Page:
Peter interviewed me for the story and writes:
''The cool thing about podcasts is I listen to them when I want to," said Steve Garfield, 46, a video producer and editor from Jamaica Plain who has tuned into a podcast called ''Trade Secrets" since it went live on Sept. 1. The show is co-produced by Adam Curry, a former host on the MTV music video channel, and Dave Winer, a software developer who has produced a Google-style search engine called iPodder. Winer's service not only tracks down podcasts, it arranges for new ones to be automatically syndicated to listeners' devices, which can just as easily be personal computers as iPods.A couple of points in the artcle should be clarified, I really said that I've listened to the 'Daily Source Code" since it's first podcast, August 13, 2004.
Garfield loves loading up his iPod, before taking a long walk around Jamaica Pond, with the latest edition of ''The Dawn and Drew Show," the real-life and often off-color bantering of a husband and wife in rural Wisconsin. He also likes downloading one of the few mass-market shows now being podcast, ''Morning Stories" on Boston's WGBH-FM public radio station.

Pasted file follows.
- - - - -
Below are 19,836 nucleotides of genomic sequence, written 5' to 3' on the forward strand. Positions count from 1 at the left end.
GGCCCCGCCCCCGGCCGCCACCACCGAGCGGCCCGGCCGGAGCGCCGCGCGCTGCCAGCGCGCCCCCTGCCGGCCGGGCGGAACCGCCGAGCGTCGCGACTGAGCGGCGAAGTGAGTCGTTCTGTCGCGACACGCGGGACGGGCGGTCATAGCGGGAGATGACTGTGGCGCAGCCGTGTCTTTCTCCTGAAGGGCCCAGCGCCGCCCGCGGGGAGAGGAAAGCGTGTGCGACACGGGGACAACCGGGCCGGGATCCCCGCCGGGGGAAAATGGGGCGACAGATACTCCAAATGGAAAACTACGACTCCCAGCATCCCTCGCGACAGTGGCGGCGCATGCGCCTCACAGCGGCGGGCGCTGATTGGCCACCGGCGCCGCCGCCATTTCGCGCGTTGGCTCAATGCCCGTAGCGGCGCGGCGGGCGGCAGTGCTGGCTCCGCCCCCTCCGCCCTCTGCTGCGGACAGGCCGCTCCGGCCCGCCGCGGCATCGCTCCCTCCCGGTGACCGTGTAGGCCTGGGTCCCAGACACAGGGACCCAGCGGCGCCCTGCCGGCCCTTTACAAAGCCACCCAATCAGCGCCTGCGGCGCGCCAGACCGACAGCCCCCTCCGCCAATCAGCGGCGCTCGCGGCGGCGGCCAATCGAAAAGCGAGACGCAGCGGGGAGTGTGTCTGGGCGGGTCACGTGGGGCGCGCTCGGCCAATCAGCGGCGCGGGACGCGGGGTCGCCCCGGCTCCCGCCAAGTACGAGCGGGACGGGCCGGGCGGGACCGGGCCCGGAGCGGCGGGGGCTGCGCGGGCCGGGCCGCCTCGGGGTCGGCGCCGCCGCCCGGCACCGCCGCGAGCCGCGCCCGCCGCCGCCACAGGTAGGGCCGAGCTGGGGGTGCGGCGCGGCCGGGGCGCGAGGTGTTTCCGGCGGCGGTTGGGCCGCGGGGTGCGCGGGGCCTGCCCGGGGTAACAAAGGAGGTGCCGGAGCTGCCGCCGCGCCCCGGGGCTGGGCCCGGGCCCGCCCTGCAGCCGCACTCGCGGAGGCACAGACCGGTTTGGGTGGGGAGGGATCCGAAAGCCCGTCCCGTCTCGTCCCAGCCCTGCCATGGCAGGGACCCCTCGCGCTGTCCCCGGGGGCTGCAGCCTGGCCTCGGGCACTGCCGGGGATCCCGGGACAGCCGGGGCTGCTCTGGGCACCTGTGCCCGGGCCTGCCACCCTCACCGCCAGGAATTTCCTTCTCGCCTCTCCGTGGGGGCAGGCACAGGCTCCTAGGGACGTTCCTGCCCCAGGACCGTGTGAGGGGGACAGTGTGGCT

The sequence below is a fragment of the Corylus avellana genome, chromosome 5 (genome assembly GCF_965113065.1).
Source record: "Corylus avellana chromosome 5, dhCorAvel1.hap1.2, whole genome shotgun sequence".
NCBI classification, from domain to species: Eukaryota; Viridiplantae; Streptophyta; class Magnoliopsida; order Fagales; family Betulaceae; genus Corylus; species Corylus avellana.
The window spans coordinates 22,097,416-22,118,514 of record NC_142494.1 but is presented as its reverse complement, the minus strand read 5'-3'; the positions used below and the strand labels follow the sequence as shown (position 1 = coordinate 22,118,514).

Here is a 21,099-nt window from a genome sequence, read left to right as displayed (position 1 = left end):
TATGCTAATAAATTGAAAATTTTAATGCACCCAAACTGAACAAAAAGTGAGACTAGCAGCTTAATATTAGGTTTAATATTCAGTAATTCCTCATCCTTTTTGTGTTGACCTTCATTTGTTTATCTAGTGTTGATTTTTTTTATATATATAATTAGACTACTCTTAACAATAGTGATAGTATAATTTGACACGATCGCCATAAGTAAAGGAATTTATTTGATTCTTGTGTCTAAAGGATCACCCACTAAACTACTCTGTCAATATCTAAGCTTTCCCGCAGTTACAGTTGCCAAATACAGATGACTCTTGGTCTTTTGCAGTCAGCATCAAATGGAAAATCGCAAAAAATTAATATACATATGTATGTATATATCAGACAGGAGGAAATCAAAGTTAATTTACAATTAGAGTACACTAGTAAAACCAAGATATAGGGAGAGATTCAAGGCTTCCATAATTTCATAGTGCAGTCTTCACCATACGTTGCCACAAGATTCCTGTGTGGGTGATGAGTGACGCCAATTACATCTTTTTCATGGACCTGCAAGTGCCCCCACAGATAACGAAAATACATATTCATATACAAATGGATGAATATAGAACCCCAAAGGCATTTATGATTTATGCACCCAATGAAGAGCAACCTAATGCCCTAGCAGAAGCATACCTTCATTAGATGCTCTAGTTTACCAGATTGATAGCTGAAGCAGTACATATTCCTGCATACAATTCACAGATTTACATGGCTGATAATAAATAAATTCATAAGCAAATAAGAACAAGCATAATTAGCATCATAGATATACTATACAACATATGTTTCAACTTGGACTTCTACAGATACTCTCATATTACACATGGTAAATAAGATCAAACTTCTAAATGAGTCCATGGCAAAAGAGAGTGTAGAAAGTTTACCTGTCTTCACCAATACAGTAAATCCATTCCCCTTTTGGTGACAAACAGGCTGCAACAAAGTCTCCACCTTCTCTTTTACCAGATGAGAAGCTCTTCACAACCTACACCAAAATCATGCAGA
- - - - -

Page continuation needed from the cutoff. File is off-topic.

Dave's iPodder.org page isn't a search engine, it's a resource page for the ipodder platform and provides links for downloading the iPodder application and a podcast directory. His http://audio.weblogs.com/ lists the last 100 podcasts.
iPodderX is a podcast receiver and directory.
You know, it would be nice if the Boston Globe made the links in their stories clickable.
I sent an email to Peter and he replied:
I am sorry I botched the name of the show to which you listen. Also trying to explain ipodder to a non-hip non-with-it readership ...That's reassuring.
The web page to which I was referring I think got mangled by the editors
This is the thing I was calling a pseudo-Google of podcasts: